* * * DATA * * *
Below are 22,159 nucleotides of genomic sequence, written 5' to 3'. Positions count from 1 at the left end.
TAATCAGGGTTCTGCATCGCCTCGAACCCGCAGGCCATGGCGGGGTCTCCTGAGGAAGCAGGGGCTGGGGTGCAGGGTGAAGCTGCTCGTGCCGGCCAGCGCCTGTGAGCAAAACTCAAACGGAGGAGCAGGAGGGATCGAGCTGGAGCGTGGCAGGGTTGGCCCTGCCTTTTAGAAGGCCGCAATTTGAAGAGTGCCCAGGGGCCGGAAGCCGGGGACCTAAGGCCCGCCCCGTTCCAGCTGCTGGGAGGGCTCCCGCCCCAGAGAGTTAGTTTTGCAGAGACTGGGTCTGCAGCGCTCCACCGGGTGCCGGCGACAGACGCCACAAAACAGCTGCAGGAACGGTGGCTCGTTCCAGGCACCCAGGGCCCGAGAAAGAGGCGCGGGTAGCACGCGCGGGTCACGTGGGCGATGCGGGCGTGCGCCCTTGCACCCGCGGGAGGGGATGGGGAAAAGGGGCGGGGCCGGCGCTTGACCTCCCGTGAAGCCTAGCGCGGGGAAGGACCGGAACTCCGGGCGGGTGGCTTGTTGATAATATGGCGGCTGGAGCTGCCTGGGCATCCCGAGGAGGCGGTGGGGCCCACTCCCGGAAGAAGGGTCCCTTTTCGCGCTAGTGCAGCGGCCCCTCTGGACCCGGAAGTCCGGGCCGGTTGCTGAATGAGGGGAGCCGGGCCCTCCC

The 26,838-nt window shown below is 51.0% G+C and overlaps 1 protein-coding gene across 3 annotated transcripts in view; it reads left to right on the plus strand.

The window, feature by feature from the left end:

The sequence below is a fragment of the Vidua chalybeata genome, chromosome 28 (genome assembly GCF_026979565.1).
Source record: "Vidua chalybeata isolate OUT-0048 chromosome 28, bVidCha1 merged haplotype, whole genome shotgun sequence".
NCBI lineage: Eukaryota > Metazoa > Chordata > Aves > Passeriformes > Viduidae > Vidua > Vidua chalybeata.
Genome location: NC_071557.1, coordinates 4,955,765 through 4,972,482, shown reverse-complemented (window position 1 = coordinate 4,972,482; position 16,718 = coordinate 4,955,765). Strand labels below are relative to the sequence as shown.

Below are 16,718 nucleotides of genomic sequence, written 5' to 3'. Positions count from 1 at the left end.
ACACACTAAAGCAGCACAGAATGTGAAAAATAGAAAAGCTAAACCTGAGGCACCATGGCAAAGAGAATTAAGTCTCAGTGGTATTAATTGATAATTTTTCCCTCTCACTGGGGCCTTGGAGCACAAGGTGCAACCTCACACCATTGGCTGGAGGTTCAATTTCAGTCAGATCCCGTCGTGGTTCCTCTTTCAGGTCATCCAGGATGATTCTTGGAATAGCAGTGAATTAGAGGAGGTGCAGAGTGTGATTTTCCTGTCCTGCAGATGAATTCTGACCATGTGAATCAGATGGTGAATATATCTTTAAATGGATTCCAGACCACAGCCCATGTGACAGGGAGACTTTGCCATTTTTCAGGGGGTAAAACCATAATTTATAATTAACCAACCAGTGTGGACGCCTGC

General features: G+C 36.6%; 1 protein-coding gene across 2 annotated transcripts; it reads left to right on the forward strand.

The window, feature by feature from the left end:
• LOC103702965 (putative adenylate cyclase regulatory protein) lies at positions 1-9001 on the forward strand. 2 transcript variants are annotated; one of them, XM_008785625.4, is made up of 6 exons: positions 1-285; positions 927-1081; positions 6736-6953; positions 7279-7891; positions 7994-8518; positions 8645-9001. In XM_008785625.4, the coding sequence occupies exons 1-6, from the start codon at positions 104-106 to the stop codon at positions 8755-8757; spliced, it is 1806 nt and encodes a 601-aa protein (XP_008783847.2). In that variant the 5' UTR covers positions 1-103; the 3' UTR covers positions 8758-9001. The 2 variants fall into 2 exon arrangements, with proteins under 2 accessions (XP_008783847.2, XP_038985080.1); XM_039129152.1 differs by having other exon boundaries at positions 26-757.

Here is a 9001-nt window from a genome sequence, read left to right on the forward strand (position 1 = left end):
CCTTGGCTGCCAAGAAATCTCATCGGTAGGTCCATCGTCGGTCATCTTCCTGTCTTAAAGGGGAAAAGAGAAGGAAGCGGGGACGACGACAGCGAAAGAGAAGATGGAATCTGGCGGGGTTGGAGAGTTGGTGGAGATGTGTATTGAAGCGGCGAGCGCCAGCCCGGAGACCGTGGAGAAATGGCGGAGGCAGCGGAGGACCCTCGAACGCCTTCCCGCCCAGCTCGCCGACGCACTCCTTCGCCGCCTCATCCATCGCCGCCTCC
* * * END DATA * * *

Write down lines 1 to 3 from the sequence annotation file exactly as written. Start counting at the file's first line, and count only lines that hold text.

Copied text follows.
Below are 22,159 nucleotides of genomic sequence, written 5' to 3'. Positions count from 1 at the left end.
TAATCAGGGTTCTGCATCGCCTCGAACCCGCAGGCCATGGCGGGGTCTCCTGAGGAAGCAGGGGCTGGGGTGCAGGGTGAAGCTGCTCGTGCCGGCCAGCGCCTGTGAGCAAAACTCAAACGGAGGAGCAGGAGGGATCGAGCTGGAGCGTGGCAGGGTTGGCCCTGCCTTTTAGAAGGCCGCAATTTGAAGAGTGCCCAGGGGCCGGAAGCCGGGGACCTAAGGCCCGCCCCGTTCCAGCTGCTGGGAGGGCTCCCGCCCCAGAGAGTTAGTTTTGCAGAGACTGGGTCTGCAGCGCTCCACCGGGTGCCGGCGACAGACGCCACAAAACAGCTGCAGGAACGGTGGCTCGTTCCAGGCACCCAGGGCCCGAGAAAGAGGCGCGGGTAGCACGCGCGGGTCACGTGGGCGATGCGGGCGTGCGCCCTTGCACCCGCGGGAGGGGATGGGGAAAAGGGGCGGGGCCGGCGCTTGACCTCCCGTGAAGCCTAGCGCGGGGAAGGACCGGAACTCCGGGCGGGTGGCTTGTTGATAATATGGCGGCTGGAGCTGCCTGGGCATCCCGAGGAGGCGGTGGGGCCCACTCCCGGAAGAAGGGTCCCTTTTCGCGCTAGTGCAGCGGCCCCTCTGGACCCGGAAGTCCGGGCCGGTTGCTGAATGAGGGGAGCCGGGCCCTCCC

The 26,838-nt window shown below is 51.0% G+C and overlaps 1 protein-coding gene across 3 annotated transcripts in view; it reads left to right on the plus strand.